2. Stay on 114 West until meeting I-95 North.

Directions to Logan Airport, Boston

From the parking garage across from the Salem National Park Service Visitors Center:

  1. When exiting the parking garage, turn left on New Liberty St.
  2. At the stop sign, take a right onto Brown St.
  3. At the stop sign, take a right onto Hawthorne Blvd. Proceed through the traffic light to stop sign at Derby St. Take a right.
  4. Follow Derby St. to traffic light at Lafayette St.
  5. Take a left onto Lafayette St.
  6. Follow Lafayette St. through third stop light. Bear right onto Loring Ave. (Rte 114 will bear to your left.)
  7. At next stop light, take a left. Continue to follow signs for 1A.
  8. Follow Rte 1A through Swampscott, Lynn, Revere, and East Boston.
  9. You will encounter two traffic circles/rotaries on the way.
  10. Watch signs for the airport.
  11. The exit to the airport will be on your right.

Directions to Logan Airport, Boston via Rte 1

From the parking garage across from the Salem National Park Service Visitors Center:

  1. When exiting the parking garage, turn left on New Liberty St.
  2. At the stop sign, take a left onto Brown St.
  3. At the stop sign, take a right onto St. Peters St. Follow down the hill to the light.
  4. At that corner, take a left onto Bridge St. and get into the right lane.
  5. After the next light, you will merge onto 114 West.
  6. Follow 114 West through Peabody to MA 128 South. (Watch the signs: There will be two left turns and one right turn.)
  7. Take MA 128 south and it will merge into I-95 South. Take Route 1 south to Boston.
  8. Follow Route 1 south to Route 60 East. Follow Route 60 through multiple traffic lights, one traffic circle, and more traffic lights to Route 1A South.
  9. Watch for the signs for the airport.
  10. The exit to the airport will be on your right.

And here are directions to three other spots that are not within Salem's walkable downtown area. Pioneer Village is located in Forest River Park and is the location of Folkways (daytime) and Spiritways (Saturday nights in October). For ticket information for both events, contact Gordon College, call (978) 867-4767 or visit the box office at Old Town Hall.

From the parking garage across from the Salem National Park Service Visitors Center:

  1. When exiting the parking garage, turn left on New Liberty St.
  2. At the stop sign, take a right onto Brown St.
  3. At the stop sign, take a right onto Hawthorne Blvd. Proceed through the traffic light to stop sign at Derby St. Take a right.
  4. Follow Derby St. to traffic light at Lafayette St.
  5. Take a left onto Lafayette St.
  6. Follow Lafayette St. to third stop light. (Salem State College will be in front of you; Rte 114 goes straight to Marblehead; Rte 1A bears right on Loring Ave.)
  7. Take a left at this stop light onto West Ave. This will lead you to Pioneer Village.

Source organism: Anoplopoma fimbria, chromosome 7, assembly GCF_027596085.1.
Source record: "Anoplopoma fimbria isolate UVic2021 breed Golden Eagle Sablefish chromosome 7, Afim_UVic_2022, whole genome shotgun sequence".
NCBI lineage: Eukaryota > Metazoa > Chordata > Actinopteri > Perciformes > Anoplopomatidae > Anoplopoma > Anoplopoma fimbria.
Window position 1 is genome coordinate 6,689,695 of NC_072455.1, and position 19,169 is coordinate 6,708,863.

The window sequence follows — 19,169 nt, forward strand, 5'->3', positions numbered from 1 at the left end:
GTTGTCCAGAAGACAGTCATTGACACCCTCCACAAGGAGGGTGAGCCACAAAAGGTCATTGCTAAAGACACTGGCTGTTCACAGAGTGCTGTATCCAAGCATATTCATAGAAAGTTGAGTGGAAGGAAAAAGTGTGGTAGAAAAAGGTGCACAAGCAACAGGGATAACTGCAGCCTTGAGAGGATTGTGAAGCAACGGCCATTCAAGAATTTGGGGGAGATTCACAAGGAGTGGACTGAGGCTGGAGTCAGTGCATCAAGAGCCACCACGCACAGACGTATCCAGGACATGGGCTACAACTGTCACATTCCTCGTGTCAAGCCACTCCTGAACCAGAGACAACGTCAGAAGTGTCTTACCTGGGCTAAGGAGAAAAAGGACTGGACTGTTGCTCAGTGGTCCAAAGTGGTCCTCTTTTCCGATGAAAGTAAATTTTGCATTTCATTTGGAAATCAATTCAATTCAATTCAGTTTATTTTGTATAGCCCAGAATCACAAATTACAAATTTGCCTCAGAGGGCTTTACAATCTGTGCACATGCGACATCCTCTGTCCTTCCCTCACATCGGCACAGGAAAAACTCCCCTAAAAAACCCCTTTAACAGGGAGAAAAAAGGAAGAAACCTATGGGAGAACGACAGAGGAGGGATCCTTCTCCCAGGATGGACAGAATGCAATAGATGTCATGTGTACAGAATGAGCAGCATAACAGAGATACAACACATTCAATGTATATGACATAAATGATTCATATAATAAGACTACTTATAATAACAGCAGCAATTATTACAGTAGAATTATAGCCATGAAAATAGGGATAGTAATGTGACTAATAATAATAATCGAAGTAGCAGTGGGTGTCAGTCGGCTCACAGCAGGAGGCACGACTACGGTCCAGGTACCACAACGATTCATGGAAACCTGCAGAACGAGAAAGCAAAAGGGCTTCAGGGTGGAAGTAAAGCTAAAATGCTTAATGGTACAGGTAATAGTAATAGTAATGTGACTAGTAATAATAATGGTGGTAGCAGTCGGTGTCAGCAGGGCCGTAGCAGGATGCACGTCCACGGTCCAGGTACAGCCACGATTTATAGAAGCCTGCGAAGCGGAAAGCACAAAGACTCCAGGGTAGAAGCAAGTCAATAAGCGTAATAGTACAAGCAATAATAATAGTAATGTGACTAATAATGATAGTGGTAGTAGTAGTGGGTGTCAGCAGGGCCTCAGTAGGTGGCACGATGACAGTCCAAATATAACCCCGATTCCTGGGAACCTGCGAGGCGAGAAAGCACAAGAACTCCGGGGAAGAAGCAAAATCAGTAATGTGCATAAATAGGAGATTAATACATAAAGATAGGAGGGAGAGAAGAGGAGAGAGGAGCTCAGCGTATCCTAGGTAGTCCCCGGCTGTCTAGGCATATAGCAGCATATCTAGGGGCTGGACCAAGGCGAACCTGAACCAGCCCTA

Many, many people ask for directions to Gallows Hill Park. Because of its name, visitors often assume this is where the victims of the Witch Trials in 1692 were hung. Before you drive to Gallows Hill Park, which is in a residential neighborhood and features soccer fields and a playground, you should know that we do not know if this is actually where the Witchcraft Trial victims were hanged.

The Salem Witchcraft Trial Memorial on Liberty Street between Derby and Charter Streets, behind the Old Burying Point is a very appropriate place to reflect on the tragedies of 1692.

From the parking garage across from the Salem National Park Service Visitors Center

  1. When exiting the parking garage, turn left on New Liberty St.
  2. At the stop sign, take a left onto Brown St.
  3. At the stop sign, take a right onto St. Peters St. Take the first left onto Federal St. (other side of parking lots).
  4. At the next corner, take a right onto Washington St. and get into the left lane which is a left-turn lane going onto Rte 107.
  5. Follow Bridge St./Rte 107. After going past the first stop light (Flint St.), get in the left lane.
  6. At the second stop light (Boston St.), you will be going straight; do not turn left. (You will see a storage facility and Dunkin Donuts on your right and Walgreens on your left across the street.)
  7. Go straight onto Proctor St. (past the Walgreens, keeping it to your left).
  8. Follow Proctor St. up the hill and to the left. At the stop sign you will take a right to Gallows Hill Park.

The Rebecca Nurse Homestead in Danvers was the home of one of the victims of the Salem Witch Trials. There is more information about sites from the Witchcraft Trials outside of Salem on the Salem Witch Museum's web site.

  1. When exiting the parking garage, turn left on New Liberty St.
  2. At the stop sign, take a left onto Brown St.
  3. At the stop sign, take a right onto St. Peters St. and follow to the end.
  4. At the light, take a left onto Bridge St.
  5. At the next light, stay in the right lane and merge onto 114 West.
  6. Follow 114 West through Peabody.
  7. When directed to turn left onto 114 West, instead stay in the right lane
  8. and continue straight to Rte 35 (Margin St.).
  9. Continue on Rte 35. Proceed through the first set of lights, and over a bridge. When the road widens into two lanes, stay in the left lane.
  10. Take a left at the lights onto Endicott St.